There are many approaches to parenting and everyone has their own preferences as to what they think is best. In a fast paced rush around society, it is hard to know what the best choices are for your children. There is a struggle to balance what needs to be done with what can be done, and this has negative and positive feedback on the children. Parents play a critical role in shaping and guiding their children into functional confident adults. An effective parent will learn as they teach in order to grow into understanding with their children.
Authoritative parenting has a stronger positive outcome due to the balance maintained within the structure of this parenting style. According to developmental psychologist Diana Baumrind, “Authoritative parents are firm, setting limits for their children. As the children get older, these parents try to reason and explain things to them. They also set clear goals and encourage their children's independence,” (Baumrind 2005). For example, a young boy wants to play video games all day and the parent decides this is unwise. It is a nice day outside and the parent wants him to go out and play. An authoritative approach would be to sit down with the child and explain the positives of playing outside rather than the negatives of playing video games. The parent would appeal to the child's interests in order to engage the child in effective parenting. The child would then be able to see the positive side of the decision rather than just the negative consequences.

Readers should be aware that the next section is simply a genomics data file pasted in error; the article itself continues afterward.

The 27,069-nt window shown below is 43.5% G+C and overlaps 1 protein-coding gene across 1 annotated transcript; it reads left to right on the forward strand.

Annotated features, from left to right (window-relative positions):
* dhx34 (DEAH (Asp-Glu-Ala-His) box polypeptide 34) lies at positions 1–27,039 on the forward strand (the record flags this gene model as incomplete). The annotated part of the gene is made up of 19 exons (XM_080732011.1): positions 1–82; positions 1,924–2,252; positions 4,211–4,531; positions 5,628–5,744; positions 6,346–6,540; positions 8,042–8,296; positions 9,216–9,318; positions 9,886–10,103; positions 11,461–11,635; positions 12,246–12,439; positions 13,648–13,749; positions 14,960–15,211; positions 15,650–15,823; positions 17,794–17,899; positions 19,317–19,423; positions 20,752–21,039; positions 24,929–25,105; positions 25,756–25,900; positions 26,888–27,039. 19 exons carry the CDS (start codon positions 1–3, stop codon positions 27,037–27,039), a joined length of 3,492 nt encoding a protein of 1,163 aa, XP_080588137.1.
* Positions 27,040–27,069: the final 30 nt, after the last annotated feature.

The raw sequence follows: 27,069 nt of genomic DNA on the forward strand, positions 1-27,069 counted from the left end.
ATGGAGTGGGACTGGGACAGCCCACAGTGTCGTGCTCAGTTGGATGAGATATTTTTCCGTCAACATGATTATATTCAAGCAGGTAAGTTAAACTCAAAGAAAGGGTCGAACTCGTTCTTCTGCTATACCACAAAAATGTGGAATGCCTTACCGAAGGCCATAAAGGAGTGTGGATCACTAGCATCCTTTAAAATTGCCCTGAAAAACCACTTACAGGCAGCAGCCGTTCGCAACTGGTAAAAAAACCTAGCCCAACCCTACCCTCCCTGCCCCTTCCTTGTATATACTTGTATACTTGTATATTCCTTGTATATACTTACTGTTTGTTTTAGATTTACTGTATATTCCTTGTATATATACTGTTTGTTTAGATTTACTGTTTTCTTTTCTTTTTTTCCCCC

The parent would want the child to make a decision based on what would be the best for them rather than just what the child would want to do. This encourages him to make an independent decision base...
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Baumrind, D. (2005). Patterns of parental authority and adolescent autonomy. New directions for Child and adolescent development, 108, 61-69
Pantley, Elizabeth. The No-Cry Discipline Solution. New York: McGraw-Hill, 2007. Print.
Renner, Tanya, Feldman, Robert., Psychsmart. New York: McGraw-Hill, 2013. Print.
Walsh PhD, David. No: Why Kids—of All Ages— Need to Hear it and Ways Parents Can Say It. New York: Free Press, 2007. Print.
Weiss PhD, Michael J., Wagner PhD, Sheldon, and Goldberg, Susan. Drawing the Line. New York: Warner Books, 2006. Print.
Mayberry, Stephanie. “Why Self Confidence Is Important.” eHow, 2014. Web. 1 May 2014.
Steinberg, Laurence, Elmen, Julie D., and Mounts, Nina S. “Authoritative Parenting, Psychosocial Maturity, and Academic Success among Adolescents.” Child Development, Vol. 60, No. 6 (Dec., 1989), pp. 1424-1436. Web. 1 May 2014.
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